One decade after dropping a binding arbitration clause, JPMorgan Chase has quietly but certainly reinstated it. In May 2019, the financial institution’s various credit card holders received an email detailing its account terms. The email launched with plenty of legal jargon relating to specific tweaks, which included the reintroduction of forced arbitration.
Per Fast Company, the new agreement now includes a section called “Binding Arbitration,” which states that all disputes between Chase customers and the bank must be resolved through binding arbitration. Customers thereby give up the right to go to court, except for matters that may be resolved in small claims court. Further, the agreement states that “arbitration will proceed on an individual bases, so class actions and similar proceedings will not be available to you.”
It is important to note that the Chase arbitration agreement would apply not only to current customers’ accounts, but it would also include any claims between customers and the bank, such as those involving any prior account or accounts.
Why Has Chase Reintroduced Its Arbitration Clause?
In a June 2019 New York Times article, Patricia Wexler, a spokesperson for JPMorgan Chase stated that “data shows that arbitration is often faster and less expensive, featuring better outcomes for our customers.”
While Chase is one of the larger financial institutions adopting and implementing an arbitration clause, they are far from alone. Pew Charitable Trusts cites that 72 percent of banks began using a similar clause as of 2016, which was a 59 percent leap from just 2013.
Which Chase Credit Cards Feature the Arbitration Clause?
When Chase first announced the reinstatement of the arbitration clause, only the bank’s Slate credit cards were listed. However, since that time, the banking institution has announced that additional Chase credit cards are subject to arbitration, including the following:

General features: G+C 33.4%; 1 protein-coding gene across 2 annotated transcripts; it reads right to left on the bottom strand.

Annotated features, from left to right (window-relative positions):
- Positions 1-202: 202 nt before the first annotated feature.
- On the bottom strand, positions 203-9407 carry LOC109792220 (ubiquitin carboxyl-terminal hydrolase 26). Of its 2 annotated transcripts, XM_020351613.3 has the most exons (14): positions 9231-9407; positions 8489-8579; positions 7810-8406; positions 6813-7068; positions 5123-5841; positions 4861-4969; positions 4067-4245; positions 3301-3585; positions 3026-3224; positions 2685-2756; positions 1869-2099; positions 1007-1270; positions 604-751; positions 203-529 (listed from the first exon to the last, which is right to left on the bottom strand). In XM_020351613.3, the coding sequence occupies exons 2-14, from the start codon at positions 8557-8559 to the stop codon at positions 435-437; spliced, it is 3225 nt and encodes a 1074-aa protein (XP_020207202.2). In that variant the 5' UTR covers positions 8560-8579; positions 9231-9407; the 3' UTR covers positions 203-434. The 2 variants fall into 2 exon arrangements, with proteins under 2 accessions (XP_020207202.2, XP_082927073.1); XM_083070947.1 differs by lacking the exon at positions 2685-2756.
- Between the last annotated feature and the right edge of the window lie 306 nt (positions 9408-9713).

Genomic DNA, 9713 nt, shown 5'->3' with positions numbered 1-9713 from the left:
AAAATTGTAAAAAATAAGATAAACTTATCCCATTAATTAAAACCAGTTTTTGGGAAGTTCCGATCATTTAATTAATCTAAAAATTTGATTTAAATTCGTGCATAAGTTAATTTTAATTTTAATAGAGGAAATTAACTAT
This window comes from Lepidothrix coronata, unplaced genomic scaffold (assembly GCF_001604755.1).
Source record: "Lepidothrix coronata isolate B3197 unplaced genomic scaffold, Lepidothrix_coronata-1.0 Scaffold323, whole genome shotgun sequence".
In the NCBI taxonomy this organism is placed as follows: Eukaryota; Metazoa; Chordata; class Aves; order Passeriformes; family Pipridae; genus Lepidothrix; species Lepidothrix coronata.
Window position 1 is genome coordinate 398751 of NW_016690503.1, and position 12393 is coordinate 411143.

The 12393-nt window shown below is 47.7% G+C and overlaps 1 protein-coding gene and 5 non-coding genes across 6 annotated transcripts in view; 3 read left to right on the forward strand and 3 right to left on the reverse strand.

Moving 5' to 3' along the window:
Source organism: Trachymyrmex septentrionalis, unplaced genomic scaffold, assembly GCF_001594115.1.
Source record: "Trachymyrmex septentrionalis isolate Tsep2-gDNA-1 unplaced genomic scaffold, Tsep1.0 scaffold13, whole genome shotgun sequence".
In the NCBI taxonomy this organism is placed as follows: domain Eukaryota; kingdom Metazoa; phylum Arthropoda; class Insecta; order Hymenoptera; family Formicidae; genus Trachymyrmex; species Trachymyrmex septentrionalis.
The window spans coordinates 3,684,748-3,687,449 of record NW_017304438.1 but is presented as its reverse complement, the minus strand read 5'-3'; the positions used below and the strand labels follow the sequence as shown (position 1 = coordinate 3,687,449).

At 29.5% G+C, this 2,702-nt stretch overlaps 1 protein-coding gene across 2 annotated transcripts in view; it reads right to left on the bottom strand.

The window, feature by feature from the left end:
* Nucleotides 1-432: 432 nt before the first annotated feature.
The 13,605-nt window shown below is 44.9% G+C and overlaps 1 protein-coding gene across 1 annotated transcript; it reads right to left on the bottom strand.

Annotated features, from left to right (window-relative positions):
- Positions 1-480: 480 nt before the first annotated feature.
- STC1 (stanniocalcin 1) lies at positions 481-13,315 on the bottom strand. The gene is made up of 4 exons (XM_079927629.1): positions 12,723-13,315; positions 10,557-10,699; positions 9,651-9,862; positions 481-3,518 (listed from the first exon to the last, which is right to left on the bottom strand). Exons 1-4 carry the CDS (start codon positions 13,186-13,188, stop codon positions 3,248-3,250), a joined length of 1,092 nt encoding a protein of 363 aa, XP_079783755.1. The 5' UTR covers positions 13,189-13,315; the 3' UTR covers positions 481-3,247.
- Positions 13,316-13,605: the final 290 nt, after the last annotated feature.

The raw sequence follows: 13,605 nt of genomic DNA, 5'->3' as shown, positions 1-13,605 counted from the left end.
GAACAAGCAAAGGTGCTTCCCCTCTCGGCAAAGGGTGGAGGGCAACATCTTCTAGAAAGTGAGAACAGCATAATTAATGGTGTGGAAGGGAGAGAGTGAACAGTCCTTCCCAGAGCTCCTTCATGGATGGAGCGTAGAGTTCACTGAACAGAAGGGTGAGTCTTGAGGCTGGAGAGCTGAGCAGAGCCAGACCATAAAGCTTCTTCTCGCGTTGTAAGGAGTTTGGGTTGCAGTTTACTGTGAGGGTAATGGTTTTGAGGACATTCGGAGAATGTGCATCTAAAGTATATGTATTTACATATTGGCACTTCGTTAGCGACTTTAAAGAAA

- United MileagePlus
- Amazon Rewards Visa Signature
This unusual move in the banking industry affects nearly 50 million customers. Many of those customers have expressed disappointment and anger with the bank, citing that the binding arbitration is a way to remove customer protections.
Can Customers Opt Out of the Arbitration Clause?
In the fine print of the email announcing the arbitration clause, customers will find a way to opt out. Customers may reject the arbitration by sending the bank a hard copy letter by way of U.S. Post by early August 2019. The official and precise date varies by customer and their respective account or accounts. Customers should take careful note that notifying Chase via telephone call or online measures will not count as rejection of the clause.
Customers can access an easy-to-use template shared via Google document, containing all the appropriate language and the mailing address for customers to opt out of the arbitration clause, if they choose to do so, notes Business Insider.